Scanners capture images of scan targets to access graphic information presented therewith. Typically, the scanners capture the images by opening a shutter component and thus, exposing photosensitive components to light reflected from the scan targets. The scanners typically illuminate the scan targets using on-board light sources.

Typical scanners may activate their light sources to illuminate the scan targets while their shutters are open. The photosensitive components are thus exposed to the light reflected from the scan targets for the same time the shutter is open. The exposure time and the illumination time are the same in conventional scanners.

The equal exposure and illumination times typically suffice for accessing graphic information presented on printed media and a variety of other common or related graphic media. Much graphic information is also presented currently using electronic displays, such as those associated with computers. A growing trend in fact involves presenting graphic information on electronic displays associated with mobile computer devices.

Many electronic displays are self-lit. Self-lit displays are illuminated by their own on-board lighting sources. Electronic displays, moreover, may have surfaces somewhat more reflective than those of printed media.

With self-lit displays however, the typical exposure and illumination time equality may fail to access graphic information presentations in at least one significant aspect. For example, the on-board light sources of scanners may wash out graphic information presented on self-lit displays. This washing out effect may, in fact, be exacerbated by reflections of the scanner light from the reflective surfaces of some scan target displays.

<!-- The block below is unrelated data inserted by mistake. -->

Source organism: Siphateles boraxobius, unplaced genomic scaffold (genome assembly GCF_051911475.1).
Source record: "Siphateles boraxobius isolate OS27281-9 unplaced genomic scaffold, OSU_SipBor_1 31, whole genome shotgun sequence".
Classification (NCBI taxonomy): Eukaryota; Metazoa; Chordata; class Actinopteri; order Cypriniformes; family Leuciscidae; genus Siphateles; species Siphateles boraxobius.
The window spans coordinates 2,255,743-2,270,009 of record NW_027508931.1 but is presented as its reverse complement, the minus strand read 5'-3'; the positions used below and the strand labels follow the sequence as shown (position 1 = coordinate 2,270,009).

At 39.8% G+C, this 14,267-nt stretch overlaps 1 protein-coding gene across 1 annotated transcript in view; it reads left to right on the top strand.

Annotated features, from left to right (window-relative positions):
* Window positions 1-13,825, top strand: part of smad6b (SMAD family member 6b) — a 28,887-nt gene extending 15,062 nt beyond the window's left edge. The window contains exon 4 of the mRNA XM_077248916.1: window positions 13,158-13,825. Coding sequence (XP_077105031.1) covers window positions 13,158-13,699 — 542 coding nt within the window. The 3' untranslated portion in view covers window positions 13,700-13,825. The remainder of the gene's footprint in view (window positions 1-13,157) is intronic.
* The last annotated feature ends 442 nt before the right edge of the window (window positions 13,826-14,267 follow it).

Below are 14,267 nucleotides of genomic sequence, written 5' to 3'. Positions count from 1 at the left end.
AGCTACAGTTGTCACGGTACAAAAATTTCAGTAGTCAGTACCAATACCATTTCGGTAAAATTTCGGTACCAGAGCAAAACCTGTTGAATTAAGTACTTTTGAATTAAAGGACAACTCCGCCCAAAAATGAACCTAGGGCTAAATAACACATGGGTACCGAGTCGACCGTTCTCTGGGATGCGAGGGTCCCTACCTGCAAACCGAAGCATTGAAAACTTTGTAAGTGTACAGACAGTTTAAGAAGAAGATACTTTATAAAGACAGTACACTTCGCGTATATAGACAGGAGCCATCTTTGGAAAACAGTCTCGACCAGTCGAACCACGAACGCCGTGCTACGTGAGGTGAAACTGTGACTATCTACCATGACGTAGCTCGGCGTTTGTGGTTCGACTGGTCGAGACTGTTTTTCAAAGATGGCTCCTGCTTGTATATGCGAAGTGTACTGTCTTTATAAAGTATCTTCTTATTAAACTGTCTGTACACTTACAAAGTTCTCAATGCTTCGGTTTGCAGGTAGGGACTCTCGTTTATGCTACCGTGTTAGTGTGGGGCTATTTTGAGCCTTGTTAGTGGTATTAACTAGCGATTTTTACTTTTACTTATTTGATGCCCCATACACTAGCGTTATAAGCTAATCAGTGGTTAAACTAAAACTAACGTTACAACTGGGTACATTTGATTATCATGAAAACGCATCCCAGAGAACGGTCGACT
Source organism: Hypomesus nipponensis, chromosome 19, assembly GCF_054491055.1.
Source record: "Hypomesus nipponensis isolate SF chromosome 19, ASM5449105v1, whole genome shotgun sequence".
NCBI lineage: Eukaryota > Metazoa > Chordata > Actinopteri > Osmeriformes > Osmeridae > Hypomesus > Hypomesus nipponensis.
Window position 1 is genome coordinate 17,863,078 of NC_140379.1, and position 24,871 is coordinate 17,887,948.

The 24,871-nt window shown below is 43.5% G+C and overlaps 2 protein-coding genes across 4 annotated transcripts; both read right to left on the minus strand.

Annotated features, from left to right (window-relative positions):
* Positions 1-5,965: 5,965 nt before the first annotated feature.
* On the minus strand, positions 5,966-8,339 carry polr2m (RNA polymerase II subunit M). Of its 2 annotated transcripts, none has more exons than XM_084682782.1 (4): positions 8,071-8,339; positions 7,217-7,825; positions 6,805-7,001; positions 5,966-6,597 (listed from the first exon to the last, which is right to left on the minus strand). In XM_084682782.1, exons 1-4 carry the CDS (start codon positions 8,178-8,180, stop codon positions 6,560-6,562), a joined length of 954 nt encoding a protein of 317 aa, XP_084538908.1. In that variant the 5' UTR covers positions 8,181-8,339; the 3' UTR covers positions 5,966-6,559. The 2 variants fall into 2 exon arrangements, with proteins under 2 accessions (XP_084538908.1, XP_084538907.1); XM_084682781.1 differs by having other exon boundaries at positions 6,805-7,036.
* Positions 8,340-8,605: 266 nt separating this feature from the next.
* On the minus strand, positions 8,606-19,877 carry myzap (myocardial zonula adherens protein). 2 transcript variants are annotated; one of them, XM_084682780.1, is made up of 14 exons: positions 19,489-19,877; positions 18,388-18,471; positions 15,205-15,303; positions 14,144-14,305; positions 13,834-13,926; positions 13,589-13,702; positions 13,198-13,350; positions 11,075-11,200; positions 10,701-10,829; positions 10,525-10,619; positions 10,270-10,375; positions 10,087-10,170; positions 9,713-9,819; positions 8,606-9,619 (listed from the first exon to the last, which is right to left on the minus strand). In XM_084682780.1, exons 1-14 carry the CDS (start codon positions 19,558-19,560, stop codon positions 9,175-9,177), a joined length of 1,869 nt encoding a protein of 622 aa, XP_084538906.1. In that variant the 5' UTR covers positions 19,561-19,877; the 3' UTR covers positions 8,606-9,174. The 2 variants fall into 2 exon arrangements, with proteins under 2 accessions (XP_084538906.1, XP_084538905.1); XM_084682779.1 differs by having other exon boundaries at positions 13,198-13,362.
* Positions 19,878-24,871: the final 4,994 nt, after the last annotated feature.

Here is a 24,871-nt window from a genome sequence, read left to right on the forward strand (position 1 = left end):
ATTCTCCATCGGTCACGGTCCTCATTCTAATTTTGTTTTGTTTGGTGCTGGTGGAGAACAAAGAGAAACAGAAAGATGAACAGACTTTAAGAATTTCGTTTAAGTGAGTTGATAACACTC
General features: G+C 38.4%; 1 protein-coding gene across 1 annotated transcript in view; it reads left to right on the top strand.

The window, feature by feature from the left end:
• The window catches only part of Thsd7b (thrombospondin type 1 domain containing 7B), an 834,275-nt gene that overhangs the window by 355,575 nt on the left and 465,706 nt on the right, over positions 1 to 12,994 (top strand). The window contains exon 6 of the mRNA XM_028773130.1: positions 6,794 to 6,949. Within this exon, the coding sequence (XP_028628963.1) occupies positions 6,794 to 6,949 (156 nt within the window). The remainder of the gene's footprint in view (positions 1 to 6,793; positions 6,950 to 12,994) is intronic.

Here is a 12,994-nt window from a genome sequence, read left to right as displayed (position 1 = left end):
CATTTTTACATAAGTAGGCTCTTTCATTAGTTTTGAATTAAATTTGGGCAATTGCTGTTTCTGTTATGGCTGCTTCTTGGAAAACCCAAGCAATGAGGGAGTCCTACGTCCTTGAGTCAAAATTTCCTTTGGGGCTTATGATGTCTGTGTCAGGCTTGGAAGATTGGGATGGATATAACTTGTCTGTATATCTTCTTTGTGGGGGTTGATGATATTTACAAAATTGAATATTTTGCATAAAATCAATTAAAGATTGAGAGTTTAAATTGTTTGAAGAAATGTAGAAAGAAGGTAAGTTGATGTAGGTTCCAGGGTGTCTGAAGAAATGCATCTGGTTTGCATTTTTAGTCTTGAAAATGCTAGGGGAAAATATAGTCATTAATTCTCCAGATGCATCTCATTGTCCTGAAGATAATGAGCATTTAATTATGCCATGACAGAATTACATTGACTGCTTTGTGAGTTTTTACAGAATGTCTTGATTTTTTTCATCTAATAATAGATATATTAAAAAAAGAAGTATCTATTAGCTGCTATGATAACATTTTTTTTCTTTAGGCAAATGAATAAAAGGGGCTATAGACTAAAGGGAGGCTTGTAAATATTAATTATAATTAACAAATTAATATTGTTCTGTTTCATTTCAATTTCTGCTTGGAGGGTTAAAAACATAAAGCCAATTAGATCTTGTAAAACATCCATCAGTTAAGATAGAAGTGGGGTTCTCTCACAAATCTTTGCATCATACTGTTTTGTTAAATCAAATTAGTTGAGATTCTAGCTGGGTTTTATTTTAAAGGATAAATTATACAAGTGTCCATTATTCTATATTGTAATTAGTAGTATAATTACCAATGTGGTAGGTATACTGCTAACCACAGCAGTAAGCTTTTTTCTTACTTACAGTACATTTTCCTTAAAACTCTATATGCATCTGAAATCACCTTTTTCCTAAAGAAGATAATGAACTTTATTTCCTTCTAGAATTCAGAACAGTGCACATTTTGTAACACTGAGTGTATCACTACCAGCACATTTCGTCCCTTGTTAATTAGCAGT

FIG. 1 depicts a typical effect of scanner lighting on an image 10 of a computer screen (e.g., captured by conventional means). While a bright reflection 13 of the scanner lighting is captured, surrounded by a somewhat more diffuse halo area 14, the typical equal exposure and illumination times provide no meaningful access to any useful graphic information. Instead, the bright scanner lighting has completely washed out any useful graphic information and beside the artifacts reflection 13 and halo 14 thereof, the captured display image 11 shows only a uniformly blackening.

A typical response of scanners faced with this situation may include temporary disabling their on-board light source and re-opening its shutter to expose its photosensitive components a second time. Subsequent captures of second (or more) images of scan targets may not be atypical.

The second image is captured using only self-lighting from a scanned display and/or ambient lighting that may be available, but without any illumination from the scanner's on-board light source. Typically, scanners may then essentially discard the first image 10, captured originally. While an adequate image may eventually thus be captured, this is typically achieved by consuming at least twice as much scan time, as well as more power and processing resources.

Example Process.

In contrast to situations such as the scenarios discussed with reference to FIG. 1, example embodiments relate to scanning graphic information presented on self-lit displays as well as in printed media with a single image and good motion tolerance. FIG. 2 depicts a flow chart for an example process 20 for scanning information presented on a graphic display, according to an example embodiment of the present invention.

In process 20, scan targets related to electronic displays and/or print based graphic media are scanned. The graphic medium may comprise electronic displays, self-lit media, and/or print based media.